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Published: Friday, 4/26/2002

Post-Taliban void must be filled, UT group told

BLADE STAFF WRITER
William “Spence” Spencer warned an audience at the University of Toledo college of law that properly filling the power vacuum that will occur now that the Taliban has been removed from power is a prerequisite to establishing security for the region. William “Spence” Spencer warned an audience at the University of Toledo college of law that properly filling the power vacuum that will occur now that the Taliban has been removed from power is a prerequisite to establishing security for the region.
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To bring a lasting peace to Afghanistan, the United States needs to supplement its military policy with a real, informed political strategy, a human-rights activist who recently spent two weeks in the war-torn country said yesterday in Toledo.

William “Spence” Spencer warned an audience at the University of Toledo college of law that properly filling the power vacuum that will occur now that the Taliban has been removed from power is a prerequisite to establishing security for the region.

“There's a vacuum that has to be filled. It will not be filled by the law. It will be filled by warlords or terrorists or drug barons,” Mr. Spencer said.

The former foreign service officer, who served in posts including Sarajevo and Bosnia and who was special adviser to the assistant secretary of state for democracy, human rights, and labor, was part of a team that compiled a report assessing the state of Afghanistan called “Filling the Vacuum: Prerequisites to Security in Afghanistan.”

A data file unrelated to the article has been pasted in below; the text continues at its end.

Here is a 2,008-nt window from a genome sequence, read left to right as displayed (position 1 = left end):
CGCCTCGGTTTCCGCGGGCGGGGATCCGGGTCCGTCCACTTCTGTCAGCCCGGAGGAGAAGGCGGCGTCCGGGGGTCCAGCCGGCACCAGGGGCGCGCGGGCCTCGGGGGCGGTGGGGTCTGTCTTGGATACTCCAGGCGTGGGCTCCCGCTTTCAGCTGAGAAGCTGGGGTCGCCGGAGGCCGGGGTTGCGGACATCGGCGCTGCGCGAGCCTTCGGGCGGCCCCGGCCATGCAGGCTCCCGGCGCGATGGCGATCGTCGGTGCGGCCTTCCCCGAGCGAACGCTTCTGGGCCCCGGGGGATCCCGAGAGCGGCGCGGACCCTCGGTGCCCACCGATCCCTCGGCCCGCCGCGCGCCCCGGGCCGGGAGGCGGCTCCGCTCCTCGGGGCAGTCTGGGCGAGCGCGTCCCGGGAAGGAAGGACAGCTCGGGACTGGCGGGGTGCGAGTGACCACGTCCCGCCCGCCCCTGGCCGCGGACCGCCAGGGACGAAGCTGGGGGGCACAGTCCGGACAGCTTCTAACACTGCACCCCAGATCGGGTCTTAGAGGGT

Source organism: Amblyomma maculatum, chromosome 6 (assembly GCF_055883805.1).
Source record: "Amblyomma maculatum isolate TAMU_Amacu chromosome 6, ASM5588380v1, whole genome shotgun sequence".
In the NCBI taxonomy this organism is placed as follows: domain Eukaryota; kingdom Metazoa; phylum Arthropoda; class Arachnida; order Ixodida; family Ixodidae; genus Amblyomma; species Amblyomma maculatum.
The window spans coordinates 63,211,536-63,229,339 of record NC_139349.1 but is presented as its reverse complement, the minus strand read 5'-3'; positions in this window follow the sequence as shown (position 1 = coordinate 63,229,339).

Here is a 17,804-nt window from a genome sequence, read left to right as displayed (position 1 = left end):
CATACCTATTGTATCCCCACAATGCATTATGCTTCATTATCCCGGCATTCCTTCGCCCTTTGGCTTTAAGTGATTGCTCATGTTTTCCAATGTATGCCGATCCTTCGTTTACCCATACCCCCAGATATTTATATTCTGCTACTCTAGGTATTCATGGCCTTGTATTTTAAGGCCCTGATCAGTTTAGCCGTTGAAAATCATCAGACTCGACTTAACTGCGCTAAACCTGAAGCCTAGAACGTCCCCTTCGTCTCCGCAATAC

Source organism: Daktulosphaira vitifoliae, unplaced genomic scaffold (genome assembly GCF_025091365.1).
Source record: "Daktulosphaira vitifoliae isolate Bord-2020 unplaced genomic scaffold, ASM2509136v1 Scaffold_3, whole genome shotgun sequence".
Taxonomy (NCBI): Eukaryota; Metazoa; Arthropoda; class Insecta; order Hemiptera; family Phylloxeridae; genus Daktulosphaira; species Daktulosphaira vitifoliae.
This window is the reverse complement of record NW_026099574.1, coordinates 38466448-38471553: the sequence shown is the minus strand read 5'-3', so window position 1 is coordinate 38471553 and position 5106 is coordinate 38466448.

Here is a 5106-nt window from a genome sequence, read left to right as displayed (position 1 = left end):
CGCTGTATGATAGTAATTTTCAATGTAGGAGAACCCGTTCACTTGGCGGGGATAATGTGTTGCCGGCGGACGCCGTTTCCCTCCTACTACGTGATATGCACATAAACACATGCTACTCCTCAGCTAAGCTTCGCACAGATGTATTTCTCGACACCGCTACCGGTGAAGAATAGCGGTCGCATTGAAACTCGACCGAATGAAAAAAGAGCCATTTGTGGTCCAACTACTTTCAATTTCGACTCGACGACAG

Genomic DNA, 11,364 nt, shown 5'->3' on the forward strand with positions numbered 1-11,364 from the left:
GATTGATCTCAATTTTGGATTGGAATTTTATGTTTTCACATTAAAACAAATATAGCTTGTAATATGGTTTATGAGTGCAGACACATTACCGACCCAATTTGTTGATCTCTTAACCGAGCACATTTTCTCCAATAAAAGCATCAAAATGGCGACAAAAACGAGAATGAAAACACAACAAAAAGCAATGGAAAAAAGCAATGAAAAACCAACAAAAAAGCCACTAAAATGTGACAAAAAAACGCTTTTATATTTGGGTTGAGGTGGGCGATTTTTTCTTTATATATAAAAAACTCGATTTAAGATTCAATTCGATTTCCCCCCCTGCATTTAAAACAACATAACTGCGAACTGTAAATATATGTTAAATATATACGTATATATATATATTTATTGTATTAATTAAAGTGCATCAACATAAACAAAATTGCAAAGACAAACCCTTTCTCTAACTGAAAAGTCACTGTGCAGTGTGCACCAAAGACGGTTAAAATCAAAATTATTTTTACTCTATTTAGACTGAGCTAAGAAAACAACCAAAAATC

So far, Mr. Spencer said, policy has been dominated by the Department of Defense. A suitable political response has not been defined, he said.

“I think that the real goal is to have an Afghanistan that will no longer create problems for the rest of the world,” he said. “That's the bottom line.”

Mr. Spencer described a highly undeveloped country with no phones or Internet access and no reliable electricity. And while the central government is in the capital of Kabul, most of the country is ruled by warlords, he said.

“There's no law at all,” he said. “The court system is there, but it doesn't recognize any central authority.”

Three different systems of law - tribal, Islamic, and the formal state law - exist simultaneously in Afghanistan. Many of the state's codified laws, however, were burned by the Taliban, he said.

The country has been ravaged by conflict since the Soviet Union invaded in 1979, and Mr. Spencer said he doesn't see it letting up anytime soon.

“I think it's going to go on for along time,” he said. “Nobody has any central authority.

Mr. Spencer, who works for International Resources Group, a professional services firm, has prior experience working at the National Security Council as a senior duty officer in the White House Situation Room.



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